• Seems like specs are hard to come by so when I sell a new unit or the ones I stock I pull the provided sheets from the box and keep them in a folder. I file them in order by Lester number so if a garage customer calls asking what a unit should pull it makes it easy to pull that sheet and give him a range to look for. The file is small and far from complete but the ones I have will cover most of the popular stuff, 10MT, Delco PM/GR, Ford PM/GR families, etc. I don’t know what the rest of the world is doing, but “it worked for me.”—Jerry Wine, Linn County Machine and Supply...

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“Rebuilder’s Rally” Revving Up  -  

The silver anniversary of the annual ERA Trade Show has all the earmarks of being as memorable as the milestone would suggest. The show, scheduled next year for April 5 to 7 in Indianapolis, Ind., will feature not only vast networking opportunities, but session after session of updated technical and business management information.

And if that is not enough, the host city also offers unparalleled options for plant touring and car-centric entertainment.

Show planners Chuck Showalter, Jerry Kieffer, Richard Vensel, Hank Henke, Ken Plourde, Alan Reynolds, Bob Thomas, Mike Dietrich, Harald Kober, Tom Barrett, Ronnie Charnes and Lynn Gross met via conference call last month with Polly Shea, the show owner and promoter.

“Well, to quote Ed Sullivan, we have a ‘really big shew’ laid out,” said Shea. “There is so much interesting and varied material which will be presented, and it’s always a bonus to have everything under one roof. And downtown Indianapolis is not the Indy we were at in 2001. It’s still enjoying the Superbowl-induced cleanup, new dinning and entertainment.A great place for people to gather.”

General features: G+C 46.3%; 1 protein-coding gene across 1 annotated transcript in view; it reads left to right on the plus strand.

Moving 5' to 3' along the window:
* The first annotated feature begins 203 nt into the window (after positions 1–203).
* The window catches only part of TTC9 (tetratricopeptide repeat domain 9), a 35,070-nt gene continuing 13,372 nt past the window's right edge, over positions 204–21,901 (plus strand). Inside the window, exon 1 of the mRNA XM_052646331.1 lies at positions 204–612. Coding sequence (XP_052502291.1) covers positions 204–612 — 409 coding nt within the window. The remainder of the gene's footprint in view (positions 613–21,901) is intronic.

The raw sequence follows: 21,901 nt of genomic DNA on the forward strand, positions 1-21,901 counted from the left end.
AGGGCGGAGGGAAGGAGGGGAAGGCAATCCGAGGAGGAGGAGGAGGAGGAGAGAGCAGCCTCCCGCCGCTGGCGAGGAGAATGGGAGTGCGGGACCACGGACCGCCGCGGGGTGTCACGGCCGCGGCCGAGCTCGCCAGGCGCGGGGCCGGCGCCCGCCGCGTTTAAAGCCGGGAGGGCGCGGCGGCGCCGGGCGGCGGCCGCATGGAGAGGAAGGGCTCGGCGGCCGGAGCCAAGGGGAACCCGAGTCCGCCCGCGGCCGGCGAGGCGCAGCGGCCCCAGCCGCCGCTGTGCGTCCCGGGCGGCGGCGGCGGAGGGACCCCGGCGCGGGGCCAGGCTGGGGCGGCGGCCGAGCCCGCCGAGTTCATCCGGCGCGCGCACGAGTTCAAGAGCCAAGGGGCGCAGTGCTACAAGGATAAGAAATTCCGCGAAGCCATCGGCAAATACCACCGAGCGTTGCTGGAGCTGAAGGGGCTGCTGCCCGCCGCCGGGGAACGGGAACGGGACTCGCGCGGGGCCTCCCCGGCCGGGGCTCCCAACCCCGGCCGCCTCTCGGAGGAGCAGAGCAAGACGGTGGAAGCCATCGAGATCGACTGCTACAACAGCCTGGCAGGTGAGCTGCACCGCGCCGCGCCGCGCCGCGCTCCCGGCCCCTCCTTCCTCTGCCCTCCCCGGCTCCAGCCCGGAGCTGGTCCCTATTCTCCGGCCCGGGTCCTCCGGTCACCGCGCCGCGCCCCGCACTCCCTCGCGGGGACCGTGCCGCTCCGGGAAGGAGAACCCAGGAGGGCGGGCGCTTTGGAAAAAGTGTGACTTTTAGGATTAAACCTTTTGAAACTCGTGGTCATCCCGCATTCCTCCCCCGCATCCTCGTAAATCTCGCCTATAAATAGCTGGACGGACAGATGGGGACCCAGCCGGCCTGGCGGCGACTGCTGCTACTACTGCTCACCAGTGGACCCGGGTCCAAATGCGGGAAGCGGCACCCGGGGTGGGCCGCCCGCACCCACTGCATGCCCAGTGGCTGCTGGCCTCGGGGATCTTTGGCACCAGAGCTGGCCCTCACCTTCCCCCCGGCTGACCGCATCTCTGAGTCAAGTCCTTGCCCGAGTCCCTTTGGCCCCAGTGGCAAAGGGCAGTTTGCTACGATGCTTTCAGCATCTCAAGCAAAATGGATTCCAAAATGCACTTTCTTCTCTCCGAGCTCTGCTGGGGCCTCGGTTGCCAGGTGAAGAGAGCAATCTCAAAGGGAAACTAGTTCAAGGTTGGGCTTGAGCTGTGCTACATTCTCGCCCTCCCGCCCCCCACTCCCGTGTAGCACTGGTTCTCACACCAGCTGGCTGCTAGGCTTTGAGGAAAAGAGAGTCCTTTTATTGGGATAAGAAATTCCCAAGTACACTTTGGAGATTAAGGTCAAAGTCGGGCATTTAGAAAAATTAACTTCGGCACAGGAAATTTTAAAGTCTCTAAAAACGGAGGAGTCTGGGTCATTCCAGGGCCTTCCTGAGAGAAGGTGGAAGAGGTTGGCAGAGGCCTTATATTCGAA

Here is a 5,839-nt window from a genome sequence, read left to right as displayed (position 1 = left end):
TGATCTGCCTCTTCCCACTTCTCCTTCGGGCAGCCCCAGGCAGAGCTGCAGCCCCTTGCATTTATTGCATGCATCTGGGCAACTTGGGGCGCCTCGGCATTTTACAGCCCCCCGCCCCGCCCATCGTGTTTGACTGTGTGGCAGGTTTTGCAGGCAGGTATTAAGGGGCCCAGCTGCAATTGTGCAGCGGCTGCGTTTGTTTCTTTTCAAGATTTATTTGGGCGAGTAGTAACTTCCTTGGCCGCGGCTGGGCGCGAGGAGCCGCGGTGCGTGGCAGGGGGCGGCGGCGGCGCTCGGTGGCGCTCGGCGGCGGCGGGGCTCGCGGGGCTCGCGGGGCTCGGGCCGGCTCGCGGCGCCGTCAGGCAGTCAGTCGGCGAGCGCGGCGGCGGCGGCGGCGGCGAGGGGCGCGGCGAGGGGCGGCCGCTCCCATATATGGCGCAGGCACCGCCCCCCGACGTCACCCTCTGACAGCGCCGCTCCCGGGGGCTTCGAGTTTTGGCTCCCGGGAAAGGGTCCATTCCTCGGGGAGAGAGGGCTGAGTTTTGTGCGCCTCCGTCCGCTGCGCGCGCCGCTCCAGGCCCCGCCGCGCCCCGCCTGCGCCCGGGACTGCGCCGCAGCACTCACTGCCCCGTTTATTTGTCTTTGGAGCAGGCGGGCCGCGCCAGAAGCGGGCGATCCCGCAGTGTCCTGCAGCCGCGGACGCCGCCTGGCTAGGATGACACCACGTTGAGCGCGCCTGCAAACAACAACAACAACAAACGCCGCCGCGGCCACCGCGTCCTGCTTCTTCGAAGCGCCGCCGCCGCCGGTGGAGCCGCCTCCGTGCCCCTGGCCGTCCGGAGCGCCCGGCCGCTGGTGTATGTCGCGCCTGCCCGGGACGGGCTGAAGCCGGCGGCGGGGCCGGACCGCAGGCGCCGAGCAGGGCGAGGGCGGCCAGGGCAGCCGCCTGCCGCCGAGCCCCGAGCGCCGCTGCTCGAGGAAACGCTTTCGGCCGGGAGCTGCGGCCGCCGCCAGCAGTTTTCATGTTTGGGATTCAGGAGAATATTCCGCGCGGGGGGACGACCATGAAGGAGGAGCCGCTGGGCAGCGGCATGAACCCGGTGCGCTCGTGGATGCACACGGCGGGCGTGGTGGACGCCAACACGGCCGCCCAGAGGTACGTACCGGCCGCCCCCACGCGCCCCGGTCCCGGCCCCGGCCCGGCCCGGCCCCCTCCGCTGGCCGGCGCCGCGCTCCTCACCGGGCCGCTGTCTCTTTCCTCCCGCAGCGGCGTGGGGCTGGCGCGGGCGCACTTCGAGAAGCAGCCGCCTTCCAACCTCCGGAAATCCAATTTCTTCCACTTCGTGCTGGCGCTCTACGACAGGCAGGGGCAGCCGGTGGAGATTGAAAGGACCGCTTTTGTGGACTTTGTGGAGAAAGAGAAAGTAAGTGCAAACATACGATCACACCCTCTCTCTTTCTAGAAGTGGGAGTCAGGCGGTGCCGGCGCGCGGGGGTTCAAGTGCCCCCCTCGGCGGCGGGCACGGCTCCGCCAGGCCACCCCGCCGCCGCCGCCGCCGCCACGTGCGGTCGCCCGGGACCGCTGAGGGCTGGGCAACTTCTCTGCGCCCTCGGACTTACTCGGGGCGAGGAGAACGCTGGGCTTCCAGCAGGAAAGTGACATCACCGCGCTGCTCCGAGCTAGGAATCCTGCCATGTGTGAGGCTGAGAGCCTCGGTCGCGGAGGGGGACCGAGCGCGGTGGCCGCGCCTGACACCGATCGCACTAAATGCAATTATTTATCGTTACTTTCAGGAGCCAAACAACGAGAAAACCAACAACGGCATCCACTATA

A tentative list of speakers includes Richard Vensel, Vensel Enterprises (“What’s Ahead for Cars and Trucks”); Chuck Showalter, Van Bergen and Greener (starter drives); Bob Hopko, Letrika/formerly Iskra (OE presentation); Mike Conner, Conner’s Repair Service (rebuilding air starters video); and Gene Kaiser/Dave Kaplan, Regitar (updated info on regulators and testing).

Other companies slated to present new information include DuPont, ZEN, Exide, Standard Magnetos, and WAIglobal. ...

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A Revised Look At The Leece-Neville Alternator For John Deere Hybrid Mower  - 
column by Wes Grueninger Sr. and Bob Thomas

Author’s note: This article originally ran in the May 2010 edition of the Exchange (Technical Document CS-201005A). We have since discovered that some critical information in the original article was incorrect. We are sorry for the error and any inconvenience it may have caused. All information in this re-write has been double checked and the test procedure has been performed as shown.

If you find yourself confronted by what looks like a Leece-Neville JB series alternator with a 48-volt regulator, you may not be dreaming, especially if the customer is a golf course. This alternator, part number 4417JB, is a key part of the John Deere 2500E, a hybrid mower for cutting golf course greens. Figure 1—John Deere 2500E hybrid mower.

The alternator provides up to 90 amps at 48 volts which powers only the three DC reel motors—each through its own separate control module. There are no batteries in the hybrid electrical circuit. The engine, which may be either gas or diesel, provides drive and control of the wheels using hydraulics, but the cutting reel motors are powered by the alternator. From a parts perspective, this unique alternator has only two special components— the stator and the voltage regulator. Everything else is the same as used in many other 12-volt Leece Neville 2500 series alternators. The stator is wound with many turns of fine wire to produce up to 90 amps at 48 volts. The regulator utilizes 12 volts at the ignition terminal for excitation and a source of field current. The regulator’s set point is 48 volts. The rotor is a standard 12-volt part, as are the rectifiers and the brushes.